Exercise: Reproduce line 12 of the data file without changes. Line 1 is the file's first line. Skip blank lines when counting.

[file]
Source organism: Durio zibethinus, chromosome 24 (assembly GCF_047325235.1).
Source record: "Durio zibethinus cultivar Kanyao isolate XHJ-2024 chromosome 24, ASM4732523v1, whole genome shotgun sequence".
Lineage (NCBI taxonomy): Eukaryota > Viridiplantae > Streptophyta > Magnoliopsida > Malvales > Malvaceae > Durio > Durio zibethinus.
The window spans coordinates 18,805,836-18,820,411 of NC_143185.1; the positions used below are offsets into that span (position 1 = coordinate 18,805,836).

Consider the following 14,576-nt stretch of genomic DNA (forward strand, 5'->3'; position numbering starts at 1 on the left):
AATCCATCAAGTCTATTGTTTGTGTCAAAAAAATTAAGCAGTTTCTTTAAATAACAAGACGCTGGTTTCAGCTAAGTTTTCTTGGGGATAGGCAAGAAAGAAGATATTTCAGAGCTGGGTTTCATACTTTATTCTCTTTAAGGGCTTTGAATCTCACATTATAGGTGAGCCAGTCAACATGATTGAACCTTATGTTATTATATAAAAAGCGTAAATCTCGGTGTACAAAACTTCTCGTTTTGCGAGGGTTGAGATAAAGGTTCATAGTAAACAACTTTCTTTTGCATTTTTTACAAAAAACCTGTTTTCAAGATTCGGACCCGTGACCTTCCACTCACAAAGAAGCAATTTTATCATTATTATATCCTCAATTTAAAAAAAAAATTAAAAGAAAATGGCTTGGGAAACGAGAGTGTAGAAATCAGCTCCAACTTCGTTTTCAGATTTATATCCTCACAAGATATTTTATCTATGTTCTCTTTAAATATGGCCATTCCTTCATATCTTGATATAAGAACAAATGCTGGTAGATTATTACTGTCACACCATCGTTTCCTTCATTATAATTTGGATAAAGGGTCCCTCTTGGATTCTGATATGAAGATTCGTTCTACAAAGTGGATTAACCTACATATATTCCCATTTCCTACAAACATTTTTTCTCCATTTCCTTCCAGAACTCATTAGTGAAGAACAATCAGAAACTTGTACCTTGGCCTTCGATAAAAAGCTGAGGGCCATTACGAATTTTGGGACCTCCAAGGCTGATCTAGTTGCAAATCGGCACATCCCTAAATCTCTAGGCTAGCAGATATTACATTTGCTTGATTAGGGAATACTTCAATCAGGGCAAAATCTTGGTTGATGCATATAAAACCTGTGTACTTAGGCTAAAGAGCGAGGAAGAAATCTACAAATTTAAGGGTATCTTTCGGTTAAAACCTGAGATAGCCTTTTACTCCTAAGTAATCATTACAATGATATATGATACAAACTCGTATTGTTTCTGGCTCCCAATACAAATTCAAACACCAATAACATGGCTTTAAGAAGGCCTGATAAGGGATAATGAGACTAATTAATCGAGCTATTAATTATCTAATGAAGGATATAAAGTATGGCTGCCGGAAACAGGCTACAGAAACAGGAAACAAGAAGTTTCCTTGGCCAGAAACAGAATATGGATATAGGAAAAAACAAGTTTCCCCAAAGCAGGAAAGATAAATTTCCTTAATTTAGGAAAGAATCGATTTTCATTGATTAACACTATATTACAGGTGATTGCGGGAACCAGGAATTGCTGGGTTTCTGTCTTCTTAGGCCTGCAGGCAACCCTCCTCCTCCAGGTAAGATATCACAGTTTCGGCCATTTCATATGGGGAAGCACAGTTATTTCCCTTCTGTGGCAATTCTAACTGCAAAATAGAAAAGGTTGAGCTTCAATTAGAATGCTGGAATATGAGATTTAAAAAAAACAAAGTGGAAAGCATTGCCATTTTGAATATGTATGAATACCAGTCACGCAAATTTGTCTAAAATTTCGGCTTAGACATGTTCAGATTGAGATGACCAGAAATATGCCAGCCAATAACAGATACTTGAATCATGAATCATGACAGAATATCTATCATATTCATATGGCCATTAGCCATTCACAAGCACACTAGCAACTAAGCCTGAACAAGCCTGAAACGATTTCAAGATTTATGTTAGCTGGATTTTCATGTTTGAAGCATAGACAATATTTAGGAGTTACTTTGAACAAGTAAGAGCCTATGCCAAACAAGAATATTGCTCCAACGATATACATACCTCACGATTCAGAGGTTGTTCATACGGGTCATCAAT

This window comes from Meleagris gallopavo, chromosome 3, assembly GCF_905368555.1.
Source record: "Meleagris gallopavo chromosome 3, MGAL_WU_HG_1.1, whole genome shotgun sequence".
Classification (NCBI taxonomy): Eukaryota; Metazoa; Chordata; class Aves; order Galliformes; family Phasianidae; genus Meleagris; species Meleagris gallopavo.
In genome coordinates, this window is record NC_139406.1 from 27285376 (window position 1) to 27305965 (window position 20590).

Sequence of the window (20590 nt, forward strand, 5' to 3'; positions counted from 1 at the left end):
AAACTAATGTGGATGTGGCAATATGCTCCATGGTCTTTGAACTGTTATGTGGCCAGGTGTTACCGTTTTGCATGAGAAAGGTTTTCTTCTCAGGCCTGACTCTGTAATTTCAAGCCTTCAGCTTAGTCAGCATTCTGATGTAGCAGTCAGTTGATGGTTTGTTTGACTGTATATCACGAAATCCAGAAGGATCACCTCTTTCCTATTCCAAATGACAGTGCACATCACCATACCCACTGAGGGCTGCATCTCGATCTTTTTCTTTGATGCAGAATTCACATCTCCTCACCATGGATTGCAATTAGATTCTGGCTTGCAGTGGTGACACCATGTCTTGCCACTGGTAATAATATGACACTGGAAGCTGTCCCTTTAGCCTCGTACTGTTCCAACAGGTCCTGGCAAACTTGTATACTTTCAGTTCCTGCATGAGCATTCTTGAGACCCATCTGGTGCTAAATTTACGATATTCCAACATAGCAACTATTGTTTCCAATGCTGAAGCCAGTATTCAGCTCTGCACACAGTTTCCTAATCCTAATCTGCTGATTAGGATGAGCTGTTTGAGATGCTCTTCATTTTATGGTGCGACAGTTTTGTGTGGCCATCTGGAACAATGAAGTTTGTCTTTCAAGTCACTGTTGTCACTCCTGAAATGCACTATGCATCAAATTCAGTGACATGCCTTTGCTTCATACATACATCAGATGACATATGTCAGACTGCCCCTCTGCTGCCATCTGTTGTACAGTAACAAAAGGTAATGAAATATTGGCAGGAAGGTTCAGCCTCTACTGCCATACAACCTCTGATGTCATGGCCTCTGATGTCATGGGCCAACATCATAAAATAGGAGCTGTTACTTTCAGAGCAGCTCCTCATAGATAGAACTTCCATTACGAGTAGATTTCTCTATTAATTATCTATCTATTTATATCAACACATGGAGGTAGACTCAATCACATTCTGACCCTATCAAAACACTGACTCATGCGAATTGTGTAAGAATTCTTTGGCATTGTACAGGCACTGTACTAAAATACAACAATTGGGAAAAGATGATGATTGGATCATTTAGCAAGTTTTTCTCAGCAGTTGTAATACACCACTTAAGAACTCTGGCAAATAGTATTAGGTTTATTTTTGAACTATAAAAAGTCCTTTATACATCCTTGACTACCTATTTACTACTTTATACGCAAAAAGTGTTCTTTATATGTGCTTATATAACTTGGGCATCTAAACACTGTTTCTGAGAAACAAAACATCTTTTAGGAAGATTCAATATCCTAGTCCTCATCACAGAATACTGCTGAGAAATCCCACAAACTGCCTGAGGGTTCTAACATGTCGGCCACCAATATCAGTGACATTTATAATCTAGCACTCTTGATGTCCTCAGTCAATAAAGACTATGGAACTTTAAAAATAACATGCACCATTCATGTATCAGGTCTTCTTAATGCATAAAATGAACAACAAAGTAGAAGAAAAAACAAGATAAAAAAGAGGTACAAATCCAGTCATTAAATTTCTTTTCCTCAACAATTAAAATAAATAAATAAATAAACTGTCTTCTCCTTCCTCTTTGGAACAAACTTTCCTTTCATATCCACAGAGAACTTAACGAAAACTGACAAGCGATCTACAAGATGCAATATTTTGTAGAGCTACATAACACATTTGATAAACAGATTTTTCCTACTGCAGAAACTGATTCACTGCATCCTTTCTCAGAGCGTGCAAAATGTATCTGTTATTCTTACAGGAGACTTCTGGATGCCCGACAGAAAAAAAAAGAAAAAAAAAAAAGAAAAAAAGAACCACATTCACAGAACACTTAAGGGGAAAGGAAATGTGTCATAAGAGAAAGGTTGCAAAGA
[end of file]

AAACTAATGTGGATGTGGCAATATGCTCCATGGTCTTTGAACTGTTATGTGGCCAGGTGTTACCGTTTTGCATGAGAAAGGTTTTCTTCTCAGGCCTGACTCTGTAATTTCAAGCCTTCAGCTTAGTCAGCATTCTGATGTAGCAGTCAGTTGATGGTTTGTTTGACTGTATATCACGAAATCCAGAAGGATCACCTCTTTCCTATTCCAAATGACAGTGCACATCACCATACCCACTGAGGGCTGCATCTCGATCTTTTTCTTTGATGCAGAATTCACATCTCCTCACCATGGATTGCAATTAGATTCTGGCTTGCAGTGGTGACACCATGTCTTGCCACTGGTAATAATATGACACTGGAAGCTGTCCCTTTAGCCTCGTACTGTTCCAACAGGTCCTGGCAAACTTGTATACTTTCAGTTCCTGCATGAGCATTCTTGAGACCCATCTGGTGCTAAATTTACGATATTCCAACATAGCAACTATTGTTTCCAATGCTGAAGCCAGTATTCAGCTCTGCACACAGTTTCCTAATCCTAATCTGCTGATTAGGATGAGCTGTTTGAGATGCTCTTCATTTTATGGTGCGACAGTTTTGTGTGGCCATCTGGAACAATGAAGTTTGTCTTTCAAGTCACTGTTGTCACTCCTGAAATGCACTATGCATCAAATTCAGTGACATGCCTTTGCTTCATACATACATCAGATGACATATGTCAGACTGCCCCTCTGCTGCCATCTGTTGTACAGTAACAAAAGGTAATGAAATATTGGCAGGAAGGTTCAGCCTCTACTGCCATACAACCTCTGATGTCATGGCCTCTGATGTCATGGGCCAACATCATAAAATAGGAGCTGTTACTTTCAGAGCAGCTCCTCATAGATAGAACTTCCATTACGAGTAGATTTCTCTATTAATTATCTATCTATTTATATCAACACATGGAGGTAGACTCAATCACATTCTGACCCTATCAAAACACTGACTCATGCGAATTGTGTAAGAATTCTTTGGCATTGTACAGGCACTGTACTAAAATACAACAATTGGGAAAAGATGATGATTGGATCATTTAGCAAGTTTTTCTCAGCAGTTGTAATACACCACTTAAGAACTCTGGCAAATAGTATTAGGTTTATTTTTGAACTATAAAAAGTCCTTTATACATCCTTGACTACCTATTTACTACTTTATACGCAAAAAGTGTTCTTTATATGTGCTTATATAACTTGGGCATCTAAACACTGTTTCTGAGAAACAAAACATCTTTTAGGAAGATTCAATATCCTAGTCCTCATCACAGAATACTGCTGAGAAATCCCACAAACTGCCTGAGGGTTCTAACATGTCGGCCACCAATATCAGTGACATTTATAATCTAGCACTCTTGATGTCCTCAGTCAATAAAGACTATGGAACTTTAAAAATAACATGCACCATTCATGTATCAGGTCTTCTTAATGCATAAAATGAACAACAAAGTAGAAGAAAAAACAAGATAAAAAAGAGGTACAAATCCAGTCATTAAATTTCTTTTCCTCAACAATTAAAATAAATAAATAAATAAACTGTCTTCTCCTTCCTCTTTGGAACAAACTTTCCTTTCATATCCACAGAGAACTTAACGAAAACTGACAAGCGATCTACAAGATGCAATATTTTGTAGAGCTACATAACACATTTGATAAACAGATTTTTCCTACTGCAGAAACTGATTCACTGCATCCTTTCTCAGAGCGTGCAAAATGTATCTGTTATTCTTACAGGAGACTTCTGGATGCCCGACAGAAAAAAAAAGAAAAAAAAAAAAGAAAAAAAGAACCACATTCACAGAACACTTAAGGGGAAAGGAAATGTGTCATAAGAGAAAGGTTGCAAAGA